“Come in, welcome,” I said, assuming she was a high-end client, “Would you like some coffee, tea, soda, a water, perhaps,” I politely asked.
“I’ll just have a water, thanks,” she answered, and I quickly phoned Sharon to bring us a glass of water.
“Ok ma’am, what can I help you with?” I asked her.
“It’s about your mother,” she starts, “I know Emily killed her, but I need your help to publicize the evidence,” she said, looking me dead in the eyes.

Then she reached out her hand with a phone in it, “On the night that she was murdered, I was highly suspicious of the person in the house, due to there being no evidence of a break-in. If you do not know me, I am Sara, an agent at SecureHome. We just happened to have set up a camera in the neighbor’s house, and it caught the view through the window of the living room. I saw a silhouette of a girl in all white and a shimmering golden circle around it summoning doves to encircle an old woman. The silhouette and the golden circle matched the picture of Dawn, your sister.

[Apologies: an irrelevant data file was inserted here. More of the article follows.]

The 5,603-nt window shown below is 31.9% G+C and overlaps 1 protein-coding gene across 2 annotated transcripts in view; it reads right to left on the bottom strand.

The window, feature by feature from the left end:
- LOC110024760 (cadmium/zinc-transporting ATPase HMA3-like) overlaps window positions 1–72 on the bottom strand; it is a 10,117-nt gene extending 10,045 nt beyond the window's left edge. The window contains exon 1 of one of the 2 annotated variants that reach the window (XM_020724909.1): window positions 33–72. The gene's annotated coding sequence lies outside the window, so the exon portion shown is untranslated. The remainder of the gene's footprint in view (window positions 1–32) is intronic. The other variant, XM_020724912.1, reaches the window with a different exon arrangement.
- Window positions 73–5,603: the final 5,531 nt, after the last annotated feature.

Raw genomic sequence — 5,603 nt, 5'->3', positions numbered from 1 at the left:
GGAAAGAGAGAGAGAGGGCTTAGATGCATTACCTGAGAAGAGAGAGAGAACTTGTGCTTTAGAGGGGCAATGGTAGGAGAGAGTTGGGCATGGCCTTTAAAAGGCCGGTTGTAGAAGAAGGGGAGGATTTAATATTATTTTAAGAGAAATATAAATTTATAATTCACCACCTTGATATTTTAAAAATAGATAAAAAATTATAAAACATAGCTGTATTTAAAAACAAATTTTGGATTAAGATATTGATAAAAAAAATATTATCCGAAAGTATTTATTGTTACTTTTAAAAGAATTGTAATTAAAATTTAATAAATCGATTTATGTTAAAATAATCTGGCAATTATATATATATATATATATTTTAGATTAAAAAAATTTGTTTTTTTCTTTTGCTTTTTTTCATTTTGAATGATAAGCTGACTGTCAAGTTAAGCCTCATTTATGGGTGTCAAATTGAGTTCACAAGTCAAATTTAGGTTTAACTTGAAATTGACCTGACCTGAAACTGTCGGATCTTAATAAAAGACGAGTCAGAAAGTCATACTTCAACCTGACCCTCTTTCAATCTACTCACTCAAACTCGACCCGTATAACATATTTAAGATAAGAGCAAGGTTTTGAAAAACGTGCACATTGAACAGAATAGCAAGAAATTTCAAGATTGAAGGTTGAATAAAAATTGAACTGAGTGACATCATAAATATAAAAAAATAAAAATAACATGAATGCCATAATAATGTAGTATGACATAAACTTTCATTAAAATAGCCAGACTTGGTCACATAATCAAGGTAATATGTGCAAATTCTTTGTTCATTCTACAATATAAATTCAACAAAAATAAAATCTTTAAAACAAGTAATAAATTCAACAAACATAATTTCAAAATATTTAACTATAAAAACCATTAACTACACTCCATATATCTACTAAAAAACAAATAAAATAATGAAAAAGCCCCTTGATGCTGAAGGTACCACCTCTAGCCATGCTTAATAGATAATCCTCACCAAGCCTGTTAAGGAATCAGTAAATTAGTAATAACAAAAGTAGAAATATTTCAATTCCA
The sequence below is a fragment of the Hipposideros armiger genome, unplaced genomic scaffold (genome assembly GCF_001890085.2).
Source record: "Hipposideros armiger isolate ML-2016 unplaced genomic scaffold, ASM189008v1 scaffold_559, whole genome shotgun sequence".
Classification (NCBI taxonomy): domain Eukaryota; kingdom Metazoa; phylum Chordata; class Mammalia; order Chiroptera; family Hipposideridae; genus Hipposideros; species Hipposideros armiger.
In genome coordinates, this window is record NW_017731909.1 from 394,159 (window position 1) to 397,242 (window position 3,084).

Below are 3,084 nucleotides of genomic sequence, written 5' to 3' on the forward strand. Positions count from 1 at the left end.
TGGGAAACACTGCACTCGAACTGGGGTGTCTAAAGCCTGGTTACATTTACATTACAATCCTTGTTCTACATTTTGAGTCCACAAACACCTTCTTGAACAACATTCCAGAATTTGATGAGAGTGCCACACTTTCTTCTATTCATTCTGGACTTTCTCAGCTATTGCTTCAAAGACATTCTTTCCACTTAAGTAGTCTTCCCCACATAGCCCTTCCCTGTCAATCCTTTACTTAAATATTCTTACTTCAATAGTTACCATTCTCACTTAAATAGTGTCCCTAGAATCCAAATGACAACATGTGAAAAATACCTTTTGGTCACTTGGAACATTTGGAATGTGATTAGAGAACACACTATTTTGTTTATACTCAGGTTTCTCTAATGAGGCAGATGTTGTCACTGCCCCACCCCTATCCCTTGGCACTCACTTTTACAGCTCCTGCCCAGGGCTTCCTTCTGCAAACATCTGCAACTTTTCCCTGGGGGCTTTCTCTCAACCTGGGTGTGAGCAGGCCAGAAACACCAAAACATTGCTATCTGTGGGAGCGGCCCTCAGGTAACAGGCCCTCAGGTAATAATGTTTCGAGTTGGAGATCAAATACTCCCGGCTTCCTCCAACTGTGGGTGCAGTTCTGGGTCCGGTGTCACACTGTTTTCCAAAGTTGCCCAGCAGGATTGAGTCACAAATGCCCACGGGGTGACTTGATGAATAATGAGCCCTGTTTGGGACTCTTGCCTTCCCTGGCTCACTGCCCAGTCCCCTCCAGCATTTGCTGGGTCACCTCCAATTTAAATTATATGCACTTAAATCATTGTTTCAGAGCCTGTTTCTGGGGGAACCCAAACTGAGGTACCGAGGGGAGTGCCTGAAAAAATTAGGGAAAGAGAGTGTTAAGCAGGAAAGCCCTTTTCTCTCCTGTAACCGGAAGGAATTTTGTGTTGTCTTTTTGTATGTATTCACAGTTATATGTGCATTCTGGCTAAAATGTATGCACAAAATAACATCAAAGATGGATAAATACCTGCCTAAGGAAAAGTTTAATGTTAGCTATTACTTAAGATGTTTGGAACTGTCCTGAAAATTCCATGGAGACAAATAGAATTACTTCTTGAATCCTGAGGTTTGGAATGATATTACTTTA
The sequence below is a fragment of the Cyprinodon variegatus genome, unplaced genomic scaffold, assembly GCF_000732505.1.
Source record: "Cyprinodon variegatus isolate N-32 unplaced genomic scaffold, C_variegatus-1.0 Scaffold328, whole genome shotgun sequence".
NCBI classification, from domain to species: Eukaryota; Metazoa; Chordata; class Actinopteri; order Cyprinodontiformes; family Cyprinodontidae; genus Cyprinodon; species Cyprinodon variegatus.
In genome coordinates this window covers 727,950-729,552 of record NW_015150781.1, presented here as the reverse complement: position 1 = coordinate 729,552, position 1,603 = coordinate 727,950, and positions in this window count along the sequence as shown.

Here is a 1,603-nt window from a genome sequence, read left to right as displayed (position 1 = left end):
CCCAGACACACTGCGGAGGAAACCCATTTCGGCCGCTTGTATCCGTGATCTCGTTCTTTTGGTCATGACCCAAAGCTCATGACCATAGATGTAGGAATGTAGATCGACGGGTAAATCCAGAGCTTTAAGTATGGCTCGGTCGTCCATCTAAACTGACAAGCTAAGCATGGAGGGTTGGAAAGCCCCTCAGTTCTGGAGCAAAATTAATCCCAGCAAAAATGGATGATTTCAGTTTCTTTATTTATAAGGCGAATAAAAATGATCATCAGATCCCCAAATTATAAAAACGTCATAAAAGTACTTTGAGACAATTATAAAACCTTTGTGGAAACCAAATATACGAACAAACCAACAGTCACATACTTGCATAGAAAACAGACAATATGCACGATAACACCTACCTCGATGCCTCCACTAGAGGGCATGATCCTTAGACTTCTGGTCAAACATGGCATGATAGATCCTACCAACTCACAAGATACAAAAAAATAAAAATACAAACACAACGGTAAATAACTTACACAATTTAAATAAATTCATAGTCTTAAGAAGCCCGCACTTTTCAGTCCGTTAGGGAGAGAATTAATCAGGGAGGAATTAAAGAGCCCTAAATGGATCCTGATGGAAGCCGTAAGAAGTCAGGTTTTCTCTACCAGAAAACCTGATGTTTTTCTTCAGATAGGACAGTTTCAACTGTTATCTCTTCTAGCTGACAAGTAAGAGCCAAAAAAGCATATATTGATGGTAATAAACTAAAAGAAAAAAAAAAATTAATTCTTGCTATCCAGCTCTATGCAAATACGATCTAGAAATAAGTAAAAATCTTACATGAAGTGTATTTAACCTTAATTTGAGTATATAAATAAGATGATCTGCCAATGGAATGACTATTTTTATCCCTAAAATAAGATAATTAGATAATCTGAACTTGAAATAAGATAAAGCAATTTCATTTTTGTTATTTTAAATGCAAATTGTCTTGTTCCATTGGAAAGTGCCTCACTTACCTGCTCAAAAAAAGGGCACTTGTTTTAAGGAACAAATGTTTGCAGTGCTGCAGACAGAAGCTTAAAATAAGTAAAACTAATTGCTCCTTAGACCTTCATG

Can you publish this video?” she inquired.

Still in partial shock and disbelief, I answered, “Yes. Yes. Yes, certainly, we certainly can solve the mystery of Dawn.”

As I stood up my phone vibrated in my pocket and let out the sound of a small chime ringing in the distance. I grabbed it out of my pocket, thinking it was the video I needed, but it wasn’t. It was from an unknown number, and the message read: Go to the house of the murdered, go to the room of the murdered. Wait there. I will come. My heart started racing and jumping around in my chest. This was the murderer, it was Dawn.